January Food

January is a month when the comfort of warming food is an important part of family life and it is a pleasure to be inside the kitchen looking out (click on the links to see previous posts on these subjects).

Butternut squash became a regular feature in my shopping basket this month.IMG_5940so that I could make tasty, filling soup.

I also bought red cabbage again. It’s perfect with winter meals like casserole and toad in the hole.IMG_6112There have been a lot of one pot meals. This one uses swede (turnip if you are from the North-East), a vegetable that is always cheap and cheerful and surprisingly sweet and fragrant when cooked Moroccan style with cumin, coriander and chick peas.

IMG_6089‘Tis the season for Seville oranges…IMG_1418IMG_1419to become…IMG_6023marmalade. This year with added sparkle.IMG_1500Little onions took a bath in vinegar and spices to become…IMG_6108pickled treats.

The oven was busy with plenty of baking…IMG_5996snowflake biscuits…IMG_6086cream sponge cake with home made jam topping…IMG_6115after school muffins…IMG_6052belated birthday treats for work colleagues (The Husband was responsible for this feast, not me)…IMG_6166more muffins, dairy free this time by substituting soya milk… IMG_6142and finally, four Christmas cakes. I said I was going to be organised, didn’t I?

What to do with Red Cabbage?

Wowsers, how about that for a bit of fabulous colour and texture.

I do love a nice bit of red cabbage, but it wasn’t always so. Oh no, until a few years ago I would never have contemplated buying one. When Son Number One was a baby, I did what a lot of new mothers do. I declared that we were going to ‘Go Organic’ and promptly placed an order for a weekly bag of fruit and veg to be delivered. It was a good service and I looked forward to finding out what was going to arrive each week. However, winter was a bit more of a challenge. We often got the same thing over and over again and often it was red cabbage.

The only thing I knew about red cabbage was that you could pickle it. Strangely, considering how much I like preserving, I’ve never made pickled red cabbage. We have got a bit of a liking for cooking red cabbage. It usually ends up being quite a sweet dish and somehow the colour of it seems to make winter dinners seem even more rich and indulgent. Here is how we do it:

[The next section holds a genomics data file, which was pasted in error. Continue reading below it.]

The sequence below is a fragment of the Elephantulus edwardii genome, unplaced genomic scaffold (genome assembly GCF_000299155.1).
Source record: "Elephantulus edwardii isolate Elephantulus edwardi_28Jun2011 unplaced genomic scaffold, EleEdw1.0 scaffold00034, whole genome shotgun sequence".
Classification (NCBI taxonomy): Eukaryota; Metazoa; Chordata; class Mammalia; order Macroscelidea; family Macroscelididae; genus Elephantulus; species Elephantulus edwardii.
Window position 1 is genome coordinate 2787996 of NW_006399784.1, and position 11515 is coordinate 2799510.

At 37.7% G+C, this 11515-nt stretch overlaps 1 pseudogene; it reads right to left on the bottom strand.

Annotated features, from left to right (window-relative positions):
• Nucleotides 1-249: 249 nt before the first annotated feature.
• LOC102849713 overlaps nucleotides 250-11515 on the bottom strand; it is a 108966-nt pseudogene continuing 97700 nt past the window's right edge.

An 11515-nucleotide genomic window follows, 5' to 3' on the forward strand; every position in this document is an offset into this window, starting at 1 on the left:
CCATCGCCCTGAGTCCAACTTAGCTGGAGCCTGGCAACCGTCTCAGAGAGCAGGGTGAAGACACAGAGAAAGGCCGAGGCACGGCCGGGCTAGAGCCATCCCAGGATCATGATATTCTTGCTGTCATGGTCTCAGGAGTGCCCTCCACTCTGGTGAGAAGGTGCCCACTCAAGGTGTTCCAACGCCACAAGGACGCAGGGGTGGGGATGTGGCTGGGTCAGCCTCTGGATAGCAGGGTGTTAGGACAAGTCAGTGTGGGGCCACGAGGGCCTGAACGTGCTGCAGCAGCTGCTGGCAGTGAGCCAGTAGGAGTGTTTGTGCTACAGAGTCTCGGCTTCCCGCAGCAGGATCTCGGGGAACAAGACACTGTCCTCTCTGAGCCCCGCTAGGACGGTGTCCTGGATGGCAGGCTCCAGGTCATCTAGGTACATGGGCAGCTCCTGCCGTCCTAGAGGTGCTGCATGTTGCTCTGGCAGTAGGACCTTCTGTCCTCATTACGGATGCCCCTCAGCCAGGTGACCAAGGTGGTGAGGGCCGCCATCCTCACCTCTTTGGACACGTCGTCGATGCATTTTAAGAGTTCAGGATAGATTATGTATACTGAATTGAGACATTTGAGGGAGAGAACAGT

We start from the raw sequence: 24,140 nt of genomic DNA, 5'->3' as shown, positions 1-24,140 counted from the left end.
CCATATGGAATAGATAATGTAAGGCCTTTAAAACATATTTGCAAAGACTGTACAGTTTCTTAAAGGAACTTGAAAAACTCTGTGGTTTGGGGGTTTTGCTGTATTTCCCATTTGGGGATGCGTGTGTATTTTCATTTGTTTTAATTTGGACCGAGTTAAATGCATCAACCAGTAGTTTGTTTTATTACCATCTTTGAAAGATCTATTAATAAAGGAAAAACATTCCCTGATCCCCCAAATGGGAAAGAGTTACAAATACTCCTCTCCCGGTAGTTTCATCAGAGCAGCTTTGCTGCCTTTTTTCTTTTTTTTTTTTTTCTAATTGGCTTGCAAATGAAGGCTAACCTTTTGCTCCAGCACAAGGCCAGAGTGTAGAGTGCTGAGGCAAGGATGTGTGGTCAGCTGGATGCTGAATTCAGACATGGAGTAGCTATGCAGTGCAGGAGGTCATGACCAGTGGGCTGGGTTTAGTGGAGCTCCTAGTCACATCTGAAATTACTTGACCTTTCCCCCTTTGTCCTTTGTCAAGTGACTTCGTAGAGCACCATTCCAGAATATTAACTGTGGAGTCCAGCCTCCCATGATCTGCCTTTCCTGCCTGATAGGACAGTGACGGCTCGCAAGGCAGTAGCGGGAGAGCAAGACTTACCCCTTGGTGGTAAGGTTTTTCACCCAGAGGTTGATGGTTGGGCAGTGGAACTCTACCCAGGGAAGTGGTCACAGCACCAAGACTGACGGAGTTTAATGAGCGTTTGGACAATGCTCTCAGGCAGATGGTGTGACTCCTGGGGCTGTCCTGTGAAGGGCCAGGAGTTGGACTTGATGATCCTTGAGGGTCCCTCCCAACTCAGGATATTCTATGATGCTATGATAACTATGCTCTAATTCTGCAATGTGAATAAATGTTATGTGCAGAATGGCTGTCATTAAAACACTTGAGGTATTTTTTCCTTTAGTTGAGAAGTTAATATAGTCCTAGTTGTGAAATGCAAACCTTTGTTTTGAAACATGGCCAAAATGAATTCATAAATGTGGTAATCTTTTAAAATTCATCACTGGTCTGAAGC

First the cabbage gets chopped up quite finely and put into a pan with a little bit of water. You don’t want too much because otherwise the ultimate dish will be swimming in juice. The other cooking liquid is made up of oil and balsamic vinegar. I must confess, I haven’t measured this accurately. I imagine that it is in similar proportions to a vinaigrette dressing. If in doubt, only add a bit at a time, you can always add more but you can’t take it out again. I like to add a handful of some dried fruit like currants or raisins. Sometimes I also add a chopped up apple or pear. Finally, we add some sugar, probably a fairly generous amount, perhaps a tablespoon or more. In effect then, we are making a warm dressed salad of cabbage. It is done when the cabbage is tender. The great thing about this is that surprisingly, it freezes very well. Mmmmmm, I can imagine loads of people thinking “Yeuck, I don’t fancy eating that” but honestly, it is scrummy.

But, I nearly always have cabbage left over (I often forget to make extra for freezing). That’s when I think about making red cabbage coleslaw.

The basic ingredients are above: carrot (grated), cabbage (shredded) and spring onion (chopped). I can’t resist taking a closer look at the onions.

Love those colour combinations

As you can see, I like raisins in my coleslaw too. And walnuts or sunflower seeds.

I mix it all up with some basic salad cream.

I’m not too keen on creamy, shop bought coleslaw but I LOVE this. The colour is as much of a treat as anything. Nutritionally it’s probably better for you too.

Last week I served the coleslaw up with sweet potato falafels (recipe from Housewife Confidential, here) and some meatballs. The dip is just yoghurt mixed with mint sauce. We stuffed the pitta pockets full of salad, coleslaw, dip and the meatballs/falafel.

Yummy. One day, I’ll finally wean the children off the tomato sauce. Until then, I’ll just be grateful that they enjoy eating salad.